Q: Why is it that we go to school, go to work, and go to church, but we don’t go to home?
A: The words “school,” “work,” and “church” in your question are nouns that represent places. We use a preposition (a positioning word like “to”) when we talk about movement toward a place.
The word “home,” on the other hand, is an adverb above and modifies the verb “go.” We don’t need a preposition with an adverb: “Let’s split and head home.”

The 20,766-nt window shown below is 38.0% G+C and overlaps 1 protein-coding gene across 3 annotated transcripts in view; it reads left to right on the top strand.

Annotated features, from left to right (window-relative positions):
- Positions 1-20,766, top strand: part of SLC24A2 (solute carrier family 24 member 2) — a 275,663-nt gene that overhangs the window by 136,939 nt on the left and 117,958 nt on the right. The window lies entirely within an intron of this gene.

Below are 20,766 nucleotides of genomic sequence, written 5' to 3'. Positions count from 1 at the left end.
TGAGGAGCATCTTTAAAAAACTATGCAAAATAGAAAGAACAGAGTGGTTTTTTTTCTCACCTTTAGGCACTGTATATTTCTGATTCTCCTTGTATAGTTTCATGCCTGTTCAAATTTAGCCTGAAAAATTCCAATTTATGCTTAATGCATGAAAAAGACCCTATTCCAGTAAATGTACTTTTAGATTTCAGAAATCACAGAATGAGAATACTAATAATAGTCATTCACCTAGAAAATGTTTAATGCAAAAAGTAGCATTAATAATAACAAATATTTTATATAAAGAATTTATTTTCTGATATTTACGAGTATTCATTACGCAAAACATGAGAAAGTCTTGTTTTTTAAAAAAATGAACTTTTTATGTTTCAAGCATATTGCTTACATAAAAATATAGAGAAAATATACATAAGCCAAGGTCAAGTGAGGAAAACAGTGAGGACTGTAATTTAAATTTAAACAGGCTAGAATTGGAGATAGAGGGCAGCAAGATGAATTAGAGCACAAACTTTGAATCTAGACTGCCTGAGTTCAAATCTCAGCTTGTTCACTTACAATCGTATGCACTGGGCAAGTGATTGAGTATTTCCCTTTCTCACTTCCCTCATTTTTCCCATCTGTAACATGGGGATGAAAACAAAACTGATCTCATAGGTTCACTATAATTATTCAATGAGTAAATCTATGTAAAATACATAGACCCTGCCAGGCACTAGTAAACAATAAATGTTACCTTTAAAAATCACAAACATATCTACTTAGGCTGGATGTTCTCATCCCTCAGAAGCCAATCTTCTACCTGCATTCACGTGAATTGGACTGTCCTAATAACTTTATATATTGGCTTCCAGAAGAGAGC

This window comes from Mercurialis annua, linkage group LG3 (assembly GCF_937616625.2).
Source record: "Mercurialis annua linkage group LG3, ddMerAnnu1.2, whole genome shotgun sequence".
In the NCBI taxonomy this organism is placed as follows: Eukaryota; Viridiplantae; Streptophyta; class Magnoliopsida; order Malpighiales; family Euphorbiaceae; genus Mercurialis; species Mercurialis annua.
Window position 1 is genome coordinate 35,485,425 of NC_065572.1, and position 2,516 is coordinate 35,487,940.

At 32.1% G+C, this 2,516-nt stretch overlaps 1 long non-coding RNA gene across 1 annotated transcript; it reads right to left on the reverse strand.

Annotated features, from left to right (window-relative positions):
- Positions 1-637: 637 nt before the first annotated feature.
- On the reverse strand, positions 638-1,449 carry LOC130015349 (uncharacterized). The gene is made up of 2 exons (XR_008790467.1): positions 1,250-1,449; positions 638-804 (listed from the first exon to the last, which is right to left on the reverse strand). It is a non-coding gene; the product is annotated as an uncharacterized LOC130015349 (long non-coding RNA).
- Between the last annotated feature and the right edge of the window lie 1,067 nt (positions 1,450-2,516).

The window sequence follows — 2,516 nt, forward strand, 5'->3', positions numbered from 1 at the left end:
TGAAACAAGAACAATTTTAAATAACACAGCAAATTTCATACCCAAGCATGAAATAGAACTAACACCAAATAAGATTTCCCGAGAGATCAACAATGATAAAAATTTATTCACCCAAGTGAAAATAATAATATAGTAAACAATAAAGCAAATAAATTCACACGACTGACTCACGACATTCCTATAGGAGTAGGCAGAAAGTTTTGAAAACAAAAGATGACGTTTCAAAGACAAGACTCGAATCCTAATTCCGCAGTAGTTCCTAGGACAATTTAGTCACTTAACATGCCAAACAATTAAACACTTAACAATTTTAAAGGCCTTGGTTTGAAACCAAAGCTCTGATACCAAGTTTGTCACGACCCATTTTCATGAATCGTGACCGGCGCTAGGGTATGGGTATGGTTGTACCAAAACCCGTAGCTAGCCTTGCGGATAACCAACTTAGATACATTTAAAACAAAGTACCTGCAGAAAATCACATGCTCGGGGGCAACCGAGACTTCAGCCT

The word “home” has been a noun, adjective, and adverb since Anglo-Saxon days. The earliest published reference for the adverb in the Oxford English Dictionary dates from around the year 1,000.
A similar word, “south,” can also be a noun, adjective, and adverb. Here’s the adverb in action: “When the temperature fell, he headed south.” No preposition needed.
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